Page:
AMC opens Maine’s first LEED-registered sporting camp lodge in Moosehead Lake Region

The Appalachian Mountain Club Long Pond Trail, groomed for cross-country skiing, meets Long Pond about five miles before reaching Gorman Chairback Lodge, which opened Jan. 27 and is the newest link in the Appalachian Mountain Club's lodge-to-lodge cross-country ski network in Greenville.
Aislinn Sarnacki | BDN
The Appalachian Mountain Club Long Pond Trail, groomed for cross-country skiing, meets Long Pond about five miles before reaching Gorman Chairback Lodge, which opened Jan. 27 and is the newest link in the Appalachian Mountain Club's lodge-to-lodge cross-country ski network in Greenville.
By Aislinn Sarnacki, BDN Staff
Posted Feb. 11, 2011, at 4:52 p.m.

You rattle in your seat as Pleasant Road turns to gravel. Eleven miles later, you leave the wheels behind in the winter parking lot and haul your overnight luggage to a shed for the snowmobile shuttle. And after scribbling your name on the register, you strap on your daypack, clip into your skis, and glide onto the trail.

“If you’re not there by dinner, we’ll come looking for you,” yelled a smiling man from his snowmobile.

The whining of his engine fades away as you turn right onto Trout Brook Trail. Then, it’s the creaking of frozen trees, wind sweeping across Long Pond and the swish of skis over packed snow for miles.

Fighting through the arms of birch and pine, the sun’s light wanes in the forest long before it reaches the horizon. But just up ahead on Long Pond Trail, after 8 miles of traversing the white terrain, the glow of solar lights emerges. You’ve reached Gorman Chairback Lodge, the newest link in Appalachian Mountain Clubs Maine lodge-to-lodge cross-country ski chain.

“It’s a beautiful building in a beautiful location,” said Dan Rinard, Gorman Chairback’s year-round manager. “We were really lucky this year. The ski conditions are awesome. The groomers have been busy keeping the trails neat.”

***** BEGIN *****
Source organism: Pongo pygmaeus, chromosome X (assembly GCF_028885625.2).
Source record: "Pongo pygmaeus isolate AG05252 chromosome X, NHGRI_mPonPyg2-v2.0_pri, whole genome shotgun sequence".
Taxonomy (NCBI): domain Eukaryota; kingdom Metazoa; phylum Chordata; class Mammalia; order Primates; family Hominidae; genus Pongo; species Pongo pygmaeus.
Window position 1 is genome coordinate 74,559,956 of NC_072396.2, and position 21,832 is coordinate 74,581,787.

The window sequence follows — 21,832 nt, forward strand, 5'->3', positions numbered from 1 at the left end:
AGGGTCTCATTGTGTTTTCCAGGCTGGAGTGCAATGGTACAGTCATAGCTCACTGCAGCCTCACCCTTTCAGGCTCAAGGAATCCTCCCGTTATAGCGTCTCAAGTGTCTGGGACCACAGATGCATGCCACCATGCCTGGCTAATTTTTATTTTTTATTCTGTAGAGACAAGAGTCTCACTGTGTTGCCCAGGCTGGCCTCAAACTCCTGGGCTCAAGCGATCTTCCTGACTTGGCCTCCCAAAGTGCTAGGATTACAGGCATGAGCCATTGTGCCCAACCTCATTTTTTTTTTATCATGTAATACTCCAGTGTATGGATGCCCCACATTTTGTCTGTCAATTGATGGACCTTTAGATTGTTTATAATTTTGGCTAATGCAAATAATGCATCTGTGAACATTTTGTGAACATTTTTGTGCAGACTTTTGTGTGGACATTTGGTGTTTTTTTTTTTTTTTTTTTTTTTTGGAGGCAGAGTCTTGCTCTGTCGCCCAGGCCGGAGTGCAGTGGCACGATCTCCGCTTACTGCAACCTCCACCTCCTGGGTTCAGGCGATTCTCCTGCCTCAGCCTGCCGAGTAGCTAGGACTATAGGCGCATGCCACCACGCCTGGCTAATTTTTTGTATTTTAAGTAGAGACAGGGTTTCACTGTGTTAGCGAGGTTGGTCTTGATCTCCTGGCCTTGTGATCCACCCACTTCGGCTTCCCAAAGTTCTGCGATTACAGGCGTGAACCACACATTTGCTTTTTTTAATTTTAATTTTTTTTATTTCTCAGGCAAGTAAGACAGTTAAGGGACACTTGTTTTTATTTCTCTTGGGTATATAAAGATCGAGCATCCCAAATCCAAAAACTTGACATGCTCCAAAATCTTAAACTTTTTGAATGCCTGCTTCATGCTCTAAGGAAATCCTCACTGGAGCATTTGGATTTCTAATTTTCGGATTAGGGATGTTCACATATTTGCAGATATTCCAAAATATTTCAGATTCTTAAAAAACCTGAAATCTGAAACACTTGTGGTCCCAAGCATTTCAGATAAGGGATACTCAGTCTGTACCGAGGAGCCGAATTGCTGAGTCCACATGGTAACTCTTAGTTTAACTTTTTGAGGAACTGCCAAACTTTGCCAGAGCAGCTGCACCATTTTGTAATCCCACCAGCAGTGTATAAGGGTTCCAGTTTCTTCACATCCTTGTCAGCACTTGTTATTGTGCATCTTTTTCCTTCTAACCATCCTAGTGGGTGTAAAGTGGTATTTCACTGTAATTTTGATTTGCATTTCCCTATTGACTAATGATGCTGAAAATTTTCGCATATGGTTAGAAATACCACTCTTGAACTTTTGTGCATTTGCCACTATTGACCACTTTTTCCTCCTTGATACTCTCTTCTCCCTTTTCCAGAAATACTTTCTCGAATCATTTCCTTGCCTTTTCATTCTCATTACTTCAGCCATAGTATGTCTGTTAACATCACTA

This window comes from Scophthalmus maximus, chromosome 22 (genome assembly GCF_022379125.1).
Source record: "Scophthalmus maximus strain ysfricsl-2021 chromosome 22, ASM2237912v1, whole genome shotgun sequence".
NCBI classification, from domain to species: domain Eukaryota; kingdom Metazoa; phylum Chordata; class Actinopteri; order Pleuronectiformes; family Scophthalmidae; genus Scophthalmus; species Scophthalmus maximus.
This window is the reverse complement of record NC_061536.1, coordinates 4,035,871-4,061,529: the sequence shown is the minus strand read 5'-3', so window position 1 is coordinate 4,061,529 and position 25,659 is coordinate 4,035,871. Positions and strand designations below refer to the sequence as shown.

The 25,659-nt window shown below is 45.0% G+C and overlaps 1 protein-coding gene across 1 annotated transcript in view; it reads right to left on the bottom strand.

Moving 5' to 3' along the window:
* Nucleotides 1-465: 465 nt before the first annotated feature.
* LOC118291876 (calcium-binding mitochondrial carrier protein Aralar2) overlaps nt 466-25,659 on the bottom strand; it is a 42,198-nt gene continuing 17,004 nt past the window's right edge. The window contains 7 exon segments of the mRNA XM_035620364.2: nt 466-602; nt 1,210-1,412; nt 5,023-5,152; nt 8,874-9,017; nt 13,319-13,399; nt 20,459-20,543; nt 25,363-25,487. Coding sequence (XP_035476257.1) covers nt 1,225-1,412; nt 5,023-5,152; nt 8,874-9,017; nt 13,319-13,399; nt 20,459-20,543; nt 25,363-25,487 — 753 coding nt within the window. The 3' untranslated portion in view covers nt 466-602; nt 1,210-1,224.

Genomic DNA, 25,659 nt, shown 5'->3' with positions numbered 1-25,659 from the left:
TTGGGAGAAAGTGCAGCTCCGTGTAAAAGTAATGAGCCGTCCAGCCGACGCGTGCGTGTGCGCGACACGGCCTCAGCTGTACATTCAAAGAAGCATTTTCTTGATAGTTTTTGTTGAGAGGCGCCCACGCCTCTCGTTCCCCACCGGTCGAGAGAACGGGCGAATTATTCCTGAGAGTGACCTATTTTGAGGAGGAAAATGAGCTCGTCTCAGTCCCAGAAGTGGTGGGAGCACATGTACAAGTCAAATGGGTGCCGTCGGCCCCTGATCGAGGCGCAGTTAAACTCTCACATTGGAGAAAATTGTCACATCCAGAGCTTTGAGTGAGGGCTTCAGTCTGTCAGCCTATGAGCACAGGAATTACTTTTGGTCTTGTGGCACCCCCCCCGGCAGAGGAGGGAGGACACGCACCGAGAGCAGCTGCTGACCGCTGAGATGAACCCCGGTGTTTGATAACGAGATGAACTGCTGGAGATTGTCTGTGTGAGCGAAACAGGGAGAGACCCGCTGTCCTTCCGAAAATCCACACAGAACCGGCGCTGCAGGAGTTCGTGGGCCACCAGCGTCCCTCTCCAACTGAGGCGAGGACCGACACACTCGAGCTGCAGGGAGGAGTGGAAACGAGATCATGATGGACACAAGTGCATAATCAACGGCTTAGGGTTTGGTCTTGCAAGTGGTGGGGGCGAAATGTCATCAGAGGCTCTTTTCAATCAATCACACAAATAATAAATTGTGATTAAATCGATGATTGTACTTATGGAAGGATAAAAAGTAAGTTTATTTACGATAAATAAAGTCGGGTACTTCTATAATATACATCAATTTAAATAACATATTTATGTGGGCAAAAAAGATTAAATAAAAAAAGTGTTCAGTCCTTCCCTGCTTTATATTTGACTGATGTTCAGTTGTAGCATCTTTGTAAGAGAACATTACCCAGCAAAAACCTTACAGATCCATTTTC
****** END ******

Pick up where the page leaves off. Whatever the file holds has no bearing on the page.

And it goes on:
Gorman Chairback Lodge and Cabins sits on the shore of Long Pond in the Moosehead Lake Region and is surrounded by 66,000 acres of AMC-owned conserved land. The state-of-the-art building, which opened for guests on Jan. 27, is designed to be the first Leadership in Energy and Environmental Design (LEED) registered sporting camp building in Maine.

Completely off the grid, the lodge’s has a solar-powered electrical system, radiant heated floors, abundant insulation, and double-glazed, argon-filled windows.

Amenities include a wood-fired sauna, hot showers, recycling toilets, unlimited coffee and tea, linens, home-cooked breakfast and dinner and fixin’s to make lunch and trail snacks.

“The building is up to modern standards, but still retains the feel of a camp,” said AMC member Walter Grous from Durham, N.H., who was on his way out of the woods on Saturday after spending the night at Gorman Chairback with his wife, Emma.

Walter has been using the same skis for 40 years, and Emma wears her original bindings. They’ve skied to lodges in the White Mountains, but they didn’t compare to luxury of Gorman Chairback.

Rinard has seen a wide range of people visiting the lodge and cabins since it’s opening day. There’s something for everyone, he said: 35 miles of ski trails around the lodge, local snowshoe trails including Third Mountain and the Barren-Chairback Ridge and a comfy reading room for people who’d rather stay indoors and enjoy the tranquil view.

Rinard, who enjoys ice skating, is trying to make a small rink on the edge of lake in his spare time. With the frequent snowfall, it’s been difficult task to keep the space clear for flooding.

The 100-mile dogsled race brought several AMC volunteers to stay at the new lodge last weekend.

“I came last year, and it wasn’t open yet,” said Lynne Route of North Conway, N.H., as she relaxed in a leather chair beside the wood stove in the lodge’s reading room. “I just fell in love with the skiing and the people.”